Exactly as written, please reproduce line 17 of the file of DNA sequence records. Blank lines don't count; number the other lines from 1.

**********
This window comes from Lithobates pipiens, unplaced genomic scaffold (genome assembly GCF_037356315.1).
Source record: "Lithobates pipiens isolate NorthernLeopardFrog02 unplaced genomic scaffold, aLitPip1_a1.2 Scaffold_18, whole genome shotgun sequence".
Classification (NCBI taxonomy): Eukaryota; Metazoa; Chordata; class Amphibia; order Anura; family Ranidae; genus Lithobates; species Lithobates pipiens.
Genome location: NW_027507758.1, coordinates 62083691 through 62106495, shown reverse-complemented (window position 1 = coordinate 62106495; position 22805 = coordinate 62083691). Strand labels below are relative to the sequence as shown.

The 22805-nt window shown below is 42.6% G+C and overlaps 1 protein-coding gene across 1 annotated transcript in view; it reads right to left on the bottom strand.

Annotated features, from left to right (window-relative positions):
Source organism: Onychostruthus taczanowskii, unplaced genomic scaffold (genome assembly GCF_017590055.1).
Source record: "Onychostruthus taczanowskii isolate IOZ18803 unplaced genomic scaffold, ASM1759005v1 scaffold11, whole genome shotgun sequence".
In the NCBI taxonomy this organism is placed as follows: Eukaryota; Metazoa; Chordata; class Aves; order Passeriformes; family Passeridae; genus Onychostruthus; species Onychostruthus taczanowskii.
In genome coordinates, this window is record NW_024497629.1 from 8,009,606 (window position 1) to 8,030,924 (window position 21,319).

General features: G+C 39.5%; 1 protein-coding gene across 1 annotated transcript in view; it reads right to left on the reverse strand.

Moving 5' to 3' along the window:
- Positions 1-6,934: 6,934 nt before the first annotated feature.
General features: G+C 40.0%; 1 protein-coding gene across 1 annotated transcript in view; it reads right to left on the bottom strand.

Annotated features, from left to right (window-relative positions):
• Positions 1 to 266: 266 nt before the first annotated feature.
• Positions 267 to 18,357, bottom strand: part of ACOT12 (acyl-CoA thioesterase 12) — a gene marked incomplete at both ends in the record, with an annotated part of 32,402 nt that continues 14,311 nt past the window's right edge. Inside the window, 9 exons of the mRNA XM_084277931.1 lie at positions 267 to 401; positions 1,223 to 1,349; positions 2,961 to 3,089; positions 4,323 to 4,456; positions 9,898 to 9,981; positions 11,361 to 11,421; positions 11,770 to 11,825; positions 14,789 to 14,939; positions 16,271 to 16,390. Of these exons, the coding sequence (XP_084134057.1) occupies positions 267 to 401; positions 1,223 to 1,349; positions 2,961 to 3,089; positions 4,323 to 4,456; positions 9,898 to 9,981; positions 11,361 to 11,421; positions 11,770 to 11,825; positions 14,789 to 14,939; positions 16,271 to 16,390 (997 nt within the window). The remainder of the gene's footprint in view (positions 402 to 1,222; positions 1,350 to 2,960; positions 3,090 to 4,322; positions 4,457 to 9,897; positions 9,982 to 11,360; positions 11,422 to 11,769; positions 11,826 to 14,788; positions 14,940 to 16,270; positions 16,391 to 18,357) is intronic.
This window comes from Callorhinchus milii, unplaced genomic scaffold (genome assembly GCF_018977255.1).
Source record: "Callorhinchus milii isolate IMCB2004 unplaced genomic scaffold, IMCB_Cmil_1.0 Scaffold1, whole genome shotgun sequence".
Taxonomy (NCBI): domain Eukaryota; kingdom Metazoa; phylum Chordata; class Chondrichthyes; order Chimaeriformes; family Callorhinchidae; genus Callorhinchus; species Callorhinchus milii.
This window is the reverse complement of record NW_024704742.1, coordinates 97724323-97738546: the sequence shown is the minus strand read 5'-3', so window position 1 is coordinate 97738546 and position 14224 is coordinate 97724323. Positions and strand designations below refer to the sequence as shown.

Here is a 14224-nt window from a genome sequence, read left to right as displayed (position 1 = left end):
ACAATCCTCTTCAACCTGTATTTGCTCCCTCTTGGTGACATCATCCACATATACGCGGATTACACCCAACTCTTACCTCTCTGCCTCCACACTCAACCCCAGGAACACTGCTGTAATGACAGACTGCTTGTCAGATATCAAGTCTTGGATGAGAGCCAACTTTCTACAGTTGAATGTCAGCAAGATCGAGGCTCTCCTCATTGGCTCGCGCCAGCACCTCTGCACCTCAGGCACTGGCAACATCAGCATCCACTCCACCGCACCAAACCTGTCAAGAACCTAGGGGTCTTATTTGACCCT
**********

• Positions 267 to 18,357, bottom strand: part of ACOT12 (acyl-CoA thioesterase 12) — a gene marked incomplete at both ends in the record, with an annotated part of 32,402 nt that continues 14,311 nt past the window's right edge. Inside the window, 9 exons of the mRNA XM_084277931.1 lie at positions 267 to 401; positions 1,223 to 1,349; positions 2,961 to 3,089; positions 4,323 to 4,456; positions 9,898 to 9,981; positions 11,361 to 11,421; positions 11,770 to 11,825; positions 14,789 to 14,939; positions 16,271 to 16,390. Of these exons, the coding sequence (XP_084134057.1) occupies positions 267 to 401; positions 1,223 to 1,349; positions 2,961 to 3,089; positions 4,323 to 4,456; positions 9,898 to 9,981; positions 11,361 to 11,421; positions 11,770 to 11,825; positions 14,789 to 14,939; positions 16,271 to 16,390 (997 nt within the window). The remainder of the gene's footprint in view (positions 402 to 1,222; positions 1,350 to 2,960; positions 3,090 to 4,322; positions 4,457 to 9,897; positions 9,982 to 11,360; positions 11,422 to 11,769; positions 11,826 to 14,788; positions 14,940 to 16,270; positions 16,391 to 18,357) is intronic.